That's where the concept of Risk Management comes in. Risk Management is part of Prince2, part of PMBOK, and part of the CMMI, but you don't often see it addressed explicitly in books on agile methods. I think that's strange, because Risk Management is nothing more than a simple approach of managing potential problems that are not addressed by the standard processes, and that usually find their roots in unforeseen circumstances. Risk Management is a 100% human activity concerning problem-solving. It is self-organization at work, almost by definition, and often on the supra-project level.

So, how do we implement Agile Risk Management?

Well, you should make somebody directly responsible for keeping track of projects, their deviations from their expected courses and environments, and any measures to be taken to avert uncommon pitfalls. Prince2, PMBOK and CMMI tell you that this is the project manager's job. But, in my experience, the project manager has often dug himself so deep into the project that he is not that good at taking a "10,000 feet view" of the environment he's working in. I think that's the main reason why Risk Management is often forgotten.

Do we rely on the bus driver to watch out for the thunderstorm?

I think most bus drivers already have enough on their mind simply to deliver their customers to the next stop. Likewise, project managers need to keep their eyes on the road. And they might need other people and mechanisms to tell them that they could be approaching danger. It's hard to see far ahead when you're too busy getting your bus out of a ditch you drove yourself into.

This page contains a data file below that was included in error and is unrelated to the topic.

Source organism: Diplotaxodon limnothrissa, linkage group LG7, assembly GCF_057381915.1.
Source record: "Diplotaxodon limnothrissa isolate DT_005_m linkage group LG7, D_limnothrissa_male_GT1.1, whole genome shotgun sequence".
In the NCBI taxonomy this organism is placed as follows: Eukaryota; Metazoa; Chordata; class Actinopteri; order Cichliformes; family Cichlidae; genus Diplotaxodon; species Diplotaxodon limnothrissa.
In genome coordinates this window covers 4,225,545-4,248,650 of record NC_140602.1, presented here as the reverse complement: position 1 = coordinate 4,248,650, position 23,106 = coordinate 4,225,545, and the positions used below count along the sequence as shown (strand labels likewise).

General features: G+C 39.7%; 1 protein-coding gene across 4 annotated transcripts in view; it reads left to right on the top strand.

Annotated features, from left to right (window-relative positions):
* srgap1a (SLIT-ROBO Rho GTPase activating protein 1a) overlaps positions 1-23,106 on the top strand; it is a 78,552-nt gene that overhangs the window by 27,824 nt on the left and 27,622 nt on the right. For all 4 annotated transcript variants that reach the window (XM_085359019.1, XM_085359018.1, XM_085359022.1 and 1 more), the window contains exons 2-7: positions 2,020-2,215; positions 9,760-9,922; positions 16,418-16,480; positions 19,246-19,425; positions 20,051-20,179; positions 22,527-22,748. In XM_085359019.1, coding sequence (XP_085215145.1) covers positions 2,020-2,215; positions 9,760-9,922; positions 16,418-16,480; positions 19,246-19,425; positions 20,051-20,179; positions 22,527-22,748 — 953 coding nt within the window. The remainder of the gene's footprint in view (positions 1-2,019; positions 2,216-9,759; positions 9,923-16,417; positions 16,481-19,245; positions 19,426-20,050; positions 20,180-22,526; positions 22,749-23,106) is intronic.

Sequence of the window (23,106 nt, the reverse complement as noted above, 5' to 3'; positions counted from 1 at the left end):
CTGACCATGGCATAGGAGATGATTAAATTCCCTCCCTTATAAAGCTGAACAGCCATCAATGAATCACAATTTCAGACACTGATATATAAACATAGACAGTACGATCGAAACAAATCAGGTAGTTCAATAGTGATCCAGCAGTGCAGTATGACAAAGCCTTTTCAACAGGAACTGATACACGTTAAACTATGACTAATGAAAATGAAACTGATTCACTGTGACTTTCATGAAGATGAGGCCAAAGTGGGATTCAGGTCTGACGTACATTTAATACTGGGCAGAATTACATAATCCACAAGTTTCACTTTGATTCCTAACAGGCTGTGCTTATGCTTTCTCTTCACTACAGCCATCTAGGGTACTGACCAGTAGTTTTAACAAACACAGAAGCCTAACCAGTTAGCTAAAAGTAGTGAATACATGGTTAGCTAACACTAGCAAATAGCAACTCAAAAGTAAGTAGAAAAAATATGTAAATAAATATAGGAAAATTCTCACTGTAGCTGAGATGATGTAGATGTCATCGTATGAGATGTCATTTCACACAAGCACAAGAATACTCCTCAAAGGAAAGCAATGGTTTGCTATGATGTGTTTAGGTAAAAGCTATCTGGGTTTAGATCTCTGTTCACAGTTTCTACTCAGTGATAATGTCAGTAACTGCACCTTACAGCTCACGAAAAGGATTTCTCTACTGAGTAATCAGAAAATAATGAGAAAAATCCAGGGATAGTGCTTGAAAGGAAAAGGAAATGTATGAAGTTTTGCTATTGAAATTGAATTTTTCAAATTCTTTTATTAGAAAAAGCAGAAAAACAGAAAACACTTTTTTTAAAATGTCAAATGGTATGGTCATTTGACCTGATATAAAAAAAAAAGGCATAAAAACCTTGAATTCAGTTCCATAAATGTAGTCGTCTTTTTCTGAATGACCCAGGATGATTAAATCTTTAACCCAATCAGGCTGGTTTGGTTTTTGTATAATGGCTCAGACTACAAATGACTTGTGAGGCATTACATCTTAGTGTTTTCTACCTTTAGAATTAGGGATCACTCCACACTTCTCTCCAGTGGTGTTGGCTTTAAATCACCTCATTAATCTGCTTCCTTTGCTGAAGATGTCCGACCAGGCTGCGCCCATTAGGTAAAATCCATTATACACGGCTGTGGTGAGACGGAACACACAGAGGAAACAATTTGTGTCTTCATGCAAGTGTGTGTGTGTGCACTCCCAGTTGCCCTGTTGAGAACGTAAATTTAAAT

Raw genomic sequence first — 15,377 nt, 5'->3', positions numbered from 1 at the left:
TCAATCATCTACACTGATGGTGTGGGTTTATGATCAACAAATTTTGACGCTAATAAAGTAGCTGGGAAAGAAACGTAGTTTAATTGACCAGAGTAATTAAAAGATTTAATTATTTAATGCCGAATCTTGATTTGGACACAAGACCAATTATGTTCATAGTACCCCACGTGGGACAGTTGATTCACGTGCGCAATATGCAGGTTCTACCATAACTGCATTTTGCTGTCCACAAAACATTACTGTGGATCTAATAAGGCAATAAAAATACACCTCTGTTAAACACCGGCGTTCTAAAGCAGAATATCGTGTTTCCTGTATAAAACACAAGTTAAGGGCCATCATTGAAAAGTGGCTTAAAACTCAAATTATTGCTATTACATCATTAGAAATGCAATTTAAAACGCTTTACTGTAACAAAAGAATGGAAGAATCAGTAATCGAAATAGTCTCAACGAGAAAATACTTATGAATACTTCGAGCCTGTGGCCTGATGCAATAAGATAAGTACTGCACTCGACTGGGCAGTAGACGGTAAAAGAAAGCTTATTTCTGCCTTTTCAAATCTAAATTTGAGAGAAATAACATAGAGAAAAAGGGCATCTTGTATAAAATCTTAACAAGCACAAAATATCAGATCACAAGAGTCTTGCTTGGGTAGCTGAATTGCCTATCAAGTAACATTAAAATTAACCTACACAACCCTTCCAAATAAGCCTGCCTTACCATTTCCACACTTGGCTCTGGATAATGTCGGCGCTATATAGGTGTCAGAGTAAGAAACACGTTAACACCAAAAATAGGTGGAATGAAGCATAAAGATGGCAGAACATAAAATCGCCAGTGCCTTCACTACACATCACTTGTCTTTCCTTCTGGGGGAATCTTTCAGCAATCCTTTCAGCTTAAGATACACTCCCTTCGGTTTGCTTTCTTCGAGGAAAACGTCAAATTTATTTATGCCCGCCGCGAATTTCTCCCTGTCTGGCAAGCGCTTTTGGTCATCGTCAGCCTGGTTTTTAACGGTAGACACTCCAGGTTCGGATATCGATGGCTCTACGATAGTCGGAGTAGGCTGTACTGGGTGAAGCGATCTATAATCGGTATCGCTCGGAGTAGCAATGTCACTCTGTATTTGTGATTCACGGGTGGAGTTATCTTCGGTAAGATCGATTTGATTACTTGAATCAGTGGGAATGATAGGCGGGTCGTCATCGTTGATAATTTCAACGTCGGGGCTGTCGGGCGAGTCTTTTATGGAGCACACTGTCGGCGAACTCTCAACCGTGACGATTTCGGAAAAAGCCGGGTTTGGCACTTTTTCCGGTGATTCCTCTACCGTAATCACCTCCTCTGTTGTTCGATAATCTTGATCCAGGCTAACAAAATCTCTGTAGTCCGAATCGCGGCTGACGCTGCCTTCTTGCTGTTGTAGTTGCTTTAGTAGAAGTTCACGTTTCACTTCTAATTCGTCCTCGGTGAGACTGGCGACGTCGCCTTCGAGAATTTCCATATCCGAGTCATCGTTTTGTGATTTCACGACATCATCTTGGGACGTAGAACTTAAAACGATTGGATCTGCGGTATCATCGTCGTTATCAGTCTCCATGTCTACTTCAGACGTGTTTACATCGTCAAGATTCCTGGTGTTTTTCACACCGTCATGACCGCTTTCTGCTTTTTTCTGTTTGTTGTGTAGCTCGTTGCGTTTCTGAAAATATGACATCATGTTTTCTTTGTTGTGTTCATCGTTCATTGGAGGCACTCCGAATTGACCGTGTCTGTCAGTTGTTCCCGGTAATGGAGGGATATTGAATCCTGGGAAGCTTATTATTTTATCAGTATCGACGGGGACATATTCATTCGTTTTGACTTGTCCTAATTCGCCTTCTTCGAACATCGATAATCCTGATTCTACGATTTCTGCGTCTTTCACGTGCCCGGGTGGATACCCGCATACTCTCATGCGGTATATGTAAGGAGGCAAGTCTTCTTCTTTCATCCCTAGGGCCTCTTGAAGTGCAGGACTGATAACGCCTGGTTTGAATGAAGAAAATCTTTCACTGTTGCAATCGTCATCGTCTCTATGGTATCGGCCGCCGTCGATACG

Well, these are just my thoughts. I think our industry needs to flesh this out some more…

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This article is written by on in Risk & Uncertainty. Jurgen Appelo is at Happy Melly. Connect with Jurgen Appelo on .

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  • http://stuq.nl Daan
  • http://profile.typekey.com/jurgenappelo/ Jurgen Appelo

    “That’s why ‘risk management’ is not important anymore. [...] That’s why you have short iterations, involvement of the customer, and other practices.”
    Daan, it is true that agile practices are designed to mitigate some risks. But they definately don’t replace risk management. I can easily prove that.